Zuma leaves ICT policy in a vacuum

More than six weeks after the general election, there is still no clarity on how the ICT sector will be governed. By Duncan McLeod.

Duncan-McLeod-180-profileIt’s been more than six weeks since the election and nearly a month since President Jacob Zuma stunned the information and communications technology industry by dumping his hardworking communications minister, Yunus Carrim, and splitting the communications portfolio in two.

Since then, there has been no clarity on how the ICT sector will be governed. Promised media briefings have not happened. There hasn’t been so much as a statement attempting to explain how the new structure will work.

The impression is that Zuma’s decision to split communications into a department of telecommunications and postal services and a new department of communications — what critics have dubbed the “department of propaganda” — was made without proper consultation and with insufficient planning and thought.

What else could explain the fact that the government is still not able to answer the basic question of whether the crucial digital terrestrial television migration project will be managed by telecoms and postal services, headed by former state security minister Siyabonga Cwele, or communications, led by former Makhado (Louis Trichardt) municipal manager Faith Muthambi?

That something as important as who will look after digital migration, which represents a crucial first step in improving broadband penetration in underserviced parts of South Africa, wasn’t discussed before this decision was made is an indictment on the Zuma administration.

In his state of the nation address on Tuesday evening, Zuma needed to provide much needed clarity for the ICT sector. Instead, he dedicated just 41 words of his 4 500-word speech to the subject.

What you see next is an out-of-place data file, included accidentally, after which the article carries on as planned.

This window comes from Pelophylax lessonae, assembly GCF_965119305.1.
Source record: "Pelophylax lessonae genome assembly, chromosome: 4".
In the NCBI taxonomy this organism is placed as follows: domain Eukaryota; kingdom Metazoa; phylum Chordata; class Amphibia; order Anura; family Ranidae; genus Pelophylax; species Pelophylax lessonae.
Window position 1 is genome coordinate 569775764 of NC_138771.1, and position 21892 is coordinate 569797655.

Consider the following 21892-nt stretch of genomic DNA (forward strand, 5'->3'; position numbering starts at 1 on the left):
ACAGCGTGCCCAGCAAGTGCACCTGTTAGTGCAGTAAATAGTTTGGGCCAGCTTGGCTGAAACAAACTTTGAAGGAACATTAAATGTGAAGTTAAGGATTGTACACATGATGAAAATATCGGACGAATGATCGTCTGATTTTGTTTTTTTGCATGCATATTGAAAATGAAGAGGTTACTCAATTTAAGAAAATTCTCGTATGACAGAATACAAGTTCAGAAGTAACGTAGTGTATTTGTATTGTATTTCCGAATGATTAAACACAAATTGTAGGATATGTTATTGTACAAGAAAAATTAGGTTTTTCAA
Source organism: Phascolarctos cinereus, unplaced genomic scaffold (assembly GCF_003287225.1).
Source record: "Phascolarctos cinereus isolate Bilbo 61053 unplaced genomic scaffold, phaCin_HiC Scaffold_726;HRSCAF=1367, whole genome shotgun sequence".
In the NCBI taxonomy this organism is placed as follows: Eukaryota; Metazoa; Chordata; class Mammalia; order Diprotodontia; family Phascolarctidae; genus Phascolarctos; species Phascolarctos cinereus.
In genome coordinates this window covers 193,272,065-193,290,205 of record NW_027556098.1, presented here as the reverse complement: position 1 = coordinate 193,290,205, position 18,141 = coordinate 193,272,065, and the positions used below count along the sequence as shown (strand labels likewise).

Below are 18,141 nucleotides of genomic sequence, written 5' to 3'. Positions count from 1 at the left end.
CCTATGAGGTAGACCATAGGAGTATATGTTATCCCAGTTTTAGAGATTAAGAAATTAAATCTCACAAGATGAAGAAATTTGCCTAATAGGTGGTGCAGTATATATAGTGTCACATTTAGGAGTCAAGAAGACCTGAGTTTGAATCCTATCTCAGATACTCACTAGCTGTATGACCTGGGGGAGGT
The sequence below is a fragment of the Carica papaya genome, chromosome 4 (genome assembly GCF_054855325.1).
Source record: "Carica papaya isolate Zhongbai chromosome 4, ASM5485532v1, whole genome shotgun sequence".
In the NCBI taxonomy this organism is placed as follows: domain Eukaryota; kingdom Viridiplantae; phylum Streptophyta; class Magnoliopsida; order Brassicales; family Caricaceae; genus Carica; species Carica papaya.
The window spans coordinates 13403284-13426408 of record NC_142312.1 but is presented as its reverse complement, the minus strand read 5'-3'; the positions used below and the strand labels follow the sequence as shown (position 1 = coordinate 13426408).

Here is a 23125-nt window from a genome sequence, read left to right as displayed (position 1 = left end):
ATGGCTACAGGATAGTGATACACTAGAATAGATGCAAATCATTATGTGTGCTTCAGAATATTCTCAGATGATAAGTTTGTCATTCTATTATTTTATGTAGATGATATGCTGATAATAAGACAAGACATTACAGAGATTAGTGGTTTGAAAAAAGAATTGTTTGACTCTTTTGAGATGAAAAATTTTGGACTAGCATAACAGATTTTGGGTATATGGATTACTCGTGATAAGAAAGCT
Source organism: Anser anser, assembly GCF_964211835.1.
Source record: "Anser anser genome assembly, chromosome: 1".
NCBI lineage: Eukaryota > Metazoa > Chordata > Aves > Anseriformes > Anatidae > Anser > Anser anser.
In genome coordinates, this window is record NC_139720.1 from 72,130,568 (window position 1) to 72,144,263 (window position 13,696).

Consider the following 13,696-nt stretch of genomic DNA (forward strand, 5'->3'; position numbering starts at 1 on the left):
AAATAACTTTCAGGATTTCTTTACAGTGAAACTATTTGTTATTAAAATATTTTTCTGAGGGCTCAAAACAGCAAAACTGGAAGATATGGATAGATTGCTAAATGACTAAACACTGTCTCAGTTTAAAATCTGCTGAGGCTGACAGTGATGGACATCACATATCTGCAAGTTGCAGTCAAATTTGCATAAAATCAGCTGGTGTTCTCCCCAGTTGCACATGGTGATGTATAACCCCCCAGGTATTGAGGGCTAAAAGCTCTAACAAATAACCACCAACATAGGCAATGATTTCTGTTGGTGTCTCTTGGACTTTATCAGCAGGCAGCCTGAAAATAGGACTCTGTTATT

“We will expand, modernise and increase the affordability of information and communications infrastructure and electronic communication services, including broadband and digital broadcasting,” he said glibly. “Cabinet adopted South Africa Connect, our broadband policy and strategy, in December last year to take this mission forward.”

That was it.

There was not a word on how his decision to split the communications ministry will work in practice. Will legislation be amended to make the situation workable, something legal experts say must first happen before any progress can be made? How will the inevitable conflicts and tensions between these two new centres of power in the government be avoided, or at least managed?

Experience from the past decade, when former public enterprises minister Alec Erwin set himself up as a second telecoms minister in opposition to the bumbling Ivy Matsepe-Casaburri, suggests it won ’t work well.

What of the future of regulator Icasa, whose biggest responsibility involves regulating the telecoms sector, but which now reports to Muthambi’s department? What was Zuma thinking putting it there in the first place?

Talk is that Icasa will soon report to Cwele’s department. That would be a welcome development, but it again demonstrates that Zuma (and his political advisers) did not think through the implications of the changes before announcing them.

President Jacob Zuma (image: World Economic Forum)

President Jacob Zuma (image: World Economic Forum)

This is a decision made on the spur of the moment in an apparent bid to address a perceived need to improve the administration’s public image — and is no way to create the certainty the sector needs.

One can only hope that some good will come out of the disorder. There is talk that a new ICT ministry could be in the works, with entities such as Broadband Infraco (now under public enterprises) and even the State IT Agency (public service and administration) reporting to it. Some positive developments might flow from this if the changes are implemented judiciously. But these are structural changes that should be mulled over carefully, not rushed into.

Since he assumed the presidency in 2009, Zuma has failed the ICT sector, naming five communications ministers in that time, many of whom were ill-suited to the job. This turnover created enormous instability, which translated to poor and damaging decision-making, delays to crucial projects and enormous uncertainty for investors.

The outlook is no less bleak.

  • Duncan McLeod is editor of TechCentral. Find him on Twitter
  • This column was first published in the Sunday Times

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